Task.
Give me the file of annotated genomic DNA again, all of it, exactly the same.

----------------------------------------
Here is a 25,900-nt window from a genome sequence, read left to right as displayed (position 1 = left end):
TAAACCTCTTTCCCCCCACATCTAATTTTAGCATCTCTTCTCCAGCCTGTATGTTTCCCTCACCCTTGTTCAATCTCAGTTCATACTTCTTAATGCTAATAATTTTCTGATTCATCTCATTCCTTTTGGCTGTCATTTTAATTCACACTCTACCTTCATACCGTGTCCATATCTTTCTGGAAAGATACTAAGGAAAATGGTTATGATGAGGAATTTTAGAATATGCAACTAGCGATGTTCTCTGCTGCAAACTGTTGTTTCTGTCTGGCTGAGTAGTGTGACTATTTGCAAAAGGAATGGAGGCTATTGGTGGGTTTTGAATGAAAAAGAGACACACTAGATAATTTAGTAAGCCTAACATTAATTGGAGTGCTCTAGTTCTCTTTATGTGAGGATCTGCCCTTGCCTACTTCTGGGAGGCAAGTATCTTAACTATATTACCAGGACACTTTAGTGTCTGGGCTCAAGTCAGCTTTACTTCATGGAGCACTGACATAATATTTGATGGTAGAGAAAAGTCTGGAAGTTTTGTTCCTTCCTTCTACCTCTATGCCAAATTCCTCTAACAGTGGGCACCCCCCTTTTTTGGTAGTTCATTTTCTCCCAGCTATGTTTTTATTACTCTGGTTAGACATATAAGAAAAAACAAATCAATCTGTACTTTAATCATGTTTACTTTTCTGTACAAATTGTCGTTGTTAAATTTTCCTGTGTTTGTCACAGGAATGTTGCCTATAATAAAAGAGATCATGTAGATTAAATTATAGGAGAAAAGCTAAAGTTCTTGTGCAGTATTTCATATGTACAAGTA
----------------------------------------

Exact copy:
Here is a 25,900-nt window from a genome sequence, read left to right as displayed (position 1 = left end):
TAAACCTCTTTCCCCCCACATCTAATTTTAGCATCTCTTCTCCAGCCTGTATGTTTCCCTCACCCTTGTTCAATCTCAGTTCATACTTCTTAATGCTAATAATTTTCTGATTCATCTCATTCCTTTTGGCTGTCATTTTAATTCACACTCTACCTTCATACCGTGTCCATATCTTTCTGGAAAGATACTAAGGAAAATGGTTATGATGAGGAATTTTAGAATATGCAACTAGCGATGTTCTCTGCTGCAAACTGTTGTTTCTGTCTGGCTGAGTAGTGTGACTATTTGCAAAAGGAATGGAGGCTATTGGTGGGTTTTGAATGAAAAAGAGACACACTAGATAATTTAGTAAGCCTAACATTAATTGGAGTGCTCTAGTTCTCTTTATGTGAGGATCTGCCCTTGCCTACTTCTGGGAGGCAAGTATCTTAACTATATTACCAGGACACTTTAGTGTCTGGGCTCAAGTCAGCTTTACTTCATGGAGCACTGACATAATATTTGATGGTAGAGAAAAGTCTGGAAGTTTTGTTCCTTCCTTCTACCTCTATGCCAAATTCCTCTAACAGTGGGCACCCCCCTTTTTTGGTAGTTCATTTTCTCCCAGCTATGTTTTTATTACTCTGGTTAGACATATAAGAAAAAACAAATCAATCTGTACTTTAATCATGTTTACTTTTCTGTACAAATTGTCGTTGTTAAATTTTCCTGTGTTTGTCACAGGAATGTTGCCTATAATAAAAGAGATCATGTAGATTAAATTATAGGAGAAAAGCTAAAGTTCTTGTGCAGTATTTCATATGTACAAGTA